I've written before how Latin Americans are some of the world's biggest social media users, and we're seeing it again here. Social media has empowered many Latin American citizens. It is currently being used to organise the protests, and to communicate a different narrative to the one that government may be pushing on traditional media.
Another, more fundamental, positive element of these marches is the fact that Latin Americans feel they can protest so freely. In the 1980s most Latin American countries were dictatorships, where any form of dissent was brutally suppressed. That legacy made many Latin Americans understandably cautious about taking to the streets to protest.
But now, a generation later, that fear is gone. It's a sign of the strength of Latin American democracies that its citizens know they can peacefully march against their government and hold their politicians to account.
The protests also reflect positive changes in Latin American society. Since 2000 economic growth has lifted an extra 50 million people into Latin America's middle class. That got lots of investors excited about consumer stocks but it also brought some indirect benefits. Having a bigger chunk of the population that is well educated, relatively wealthy and aspirational creates a more demanding electorate. And we're starting to see the consequences of that now.
It's now crucial that companies get locals onside
And this may be controversial, but international NGOs can also be behind some dodgy protests. The majority of international NGOs do a great job in tackling poverty and other issues in the region, but there are some that will automatically oppose any new development project in rural Latin America.
Sure, things like new mines, roads and ports must be handled with care. But they are also the basic building blocks that countries need for economic development. There's something a bit suspect about a rich European jetting into a poor country, protesting against basic infrastructure development and then flying back to the comfort of the developed world.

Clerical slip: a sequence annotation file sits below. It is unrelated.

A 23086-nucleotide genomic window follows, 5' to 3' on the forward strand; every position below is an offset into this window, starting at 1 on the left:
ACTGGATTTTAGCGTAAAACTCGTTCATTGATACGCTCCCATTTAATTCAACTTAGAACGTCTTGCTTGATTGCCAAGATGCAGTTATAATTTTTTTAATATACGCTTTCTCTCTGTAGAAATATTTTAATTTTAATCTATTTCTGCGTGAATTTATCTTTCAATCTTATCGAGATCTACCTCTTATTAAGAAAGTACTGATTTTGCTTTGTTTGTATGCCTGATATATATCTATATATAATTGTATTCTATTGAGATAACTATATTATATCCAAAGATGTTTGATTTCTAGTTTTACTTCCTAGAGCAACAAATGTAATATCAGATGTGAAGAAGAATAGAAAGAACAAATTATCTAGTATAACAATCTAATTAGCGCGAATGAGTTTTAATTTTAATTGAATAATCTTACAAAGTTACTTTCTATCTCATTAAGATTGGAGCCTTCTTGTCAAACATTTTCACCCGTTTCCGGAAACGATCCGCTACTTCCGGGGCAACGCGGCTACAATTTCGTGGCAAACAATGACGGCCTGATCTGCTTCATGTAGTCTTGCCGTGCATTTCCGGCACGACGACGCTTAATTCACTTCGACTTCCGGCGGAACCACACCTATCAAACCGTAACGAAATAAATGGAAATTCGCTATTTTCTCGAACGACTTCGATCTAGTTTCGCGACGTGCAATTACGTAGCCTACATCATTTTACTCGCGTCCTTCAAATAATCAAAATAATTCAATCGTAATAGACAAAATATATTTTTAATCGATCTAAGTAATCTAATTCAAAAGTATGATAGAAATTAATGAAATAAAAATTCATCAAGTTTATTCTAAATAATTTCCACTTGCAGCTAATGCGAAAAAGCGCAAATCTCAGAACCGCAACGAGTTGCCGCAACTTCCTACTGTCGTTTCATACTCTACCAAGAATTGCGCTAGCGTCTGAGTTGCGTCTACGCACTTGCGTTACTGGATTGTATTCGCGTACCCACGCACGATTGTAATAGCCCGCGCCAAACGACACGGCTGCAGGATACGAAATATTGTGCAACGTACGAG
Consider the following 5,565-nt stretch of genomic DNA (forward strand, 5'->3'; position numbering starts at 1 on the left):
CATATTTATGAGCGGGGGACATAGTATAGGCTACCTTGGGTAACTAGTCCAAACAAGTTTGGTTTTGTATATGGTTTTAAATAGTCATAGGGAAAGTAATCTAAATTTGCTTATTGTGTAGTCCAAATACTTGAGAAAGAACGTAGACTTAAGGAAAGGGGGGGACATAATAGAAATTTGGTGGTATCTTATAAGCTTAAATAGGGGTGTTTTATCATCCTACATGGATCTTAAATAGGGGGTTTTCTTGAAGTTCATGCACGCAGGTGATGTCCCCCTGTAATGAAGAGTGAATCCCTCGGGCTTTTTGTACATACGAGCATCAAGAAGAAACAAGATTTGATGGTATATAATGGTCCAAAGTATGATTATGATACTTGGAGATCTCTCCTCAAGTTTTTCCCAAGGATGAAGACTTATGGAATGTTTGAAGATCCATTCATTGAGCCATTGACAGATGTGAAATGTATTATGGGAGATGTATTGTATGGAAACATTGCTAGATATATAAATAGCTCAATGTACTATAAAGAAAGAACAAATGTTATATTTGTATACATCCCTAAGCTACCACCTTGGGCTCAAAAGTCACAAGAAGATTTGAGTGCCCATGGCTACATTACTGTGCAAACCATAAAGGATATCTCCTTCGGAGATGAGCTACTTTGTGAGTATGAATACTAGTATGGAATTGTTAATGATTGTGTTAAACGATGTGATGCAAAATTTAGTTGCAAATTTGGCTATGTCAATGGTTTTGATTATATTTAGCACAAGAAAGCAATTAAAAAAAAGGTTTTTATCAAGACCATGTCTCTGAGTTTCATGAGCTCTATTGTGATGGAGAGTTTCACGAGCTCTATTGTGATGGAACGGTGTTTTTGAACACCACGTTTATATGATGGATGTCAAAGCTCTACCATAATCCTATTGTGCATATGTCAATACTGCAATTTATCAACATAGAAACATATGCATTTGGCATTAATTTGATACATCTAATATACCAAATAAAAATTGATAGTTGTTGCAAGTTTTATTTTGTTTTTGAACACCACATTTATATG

Either way, the fact is that nowadays in this climate of protest any infrastructure, mining or energy firm looking to execute a project in Latin America needs to make sure it builds great relations with local communities and has rock solid environmental planning. Massive projects, such as the $5bn Conga copper mine in Peru, have been shelved because of a failure to manage local opposition.
So before buying shares of a Latin America-focused firm we need to understand where its operations are, who is opposing it, and its strategy to get the locals onside.
Latin America's age of protest is, on the whole, a good thing. It shows that democracies are maturing and citizens are holding politicians and institutions to account. So it definitely doesn't make me any less bullish on the region. However, it's a reminder that a firm's ability to build maintain good relations with local communities can make or break a project.
James graduated from Keele University with a BA (Hons) in English literature and history, and has a NCTJ certificate in journalism.
After working as a freelance journalist in various Latin American countries, and a spell at ITV, James wrote for Television Business International and covered the European equity markets for the Forbes.com London bureau.
James has travelled extensively in emerging markets, reporting for international energy magazines such as Oil and Gas Investor, and institutional publications such as the Commonwealth Business Environment Report.
He is currently the managing editor of LatAm INVESTOR, the UK's only Latin American finance magazine.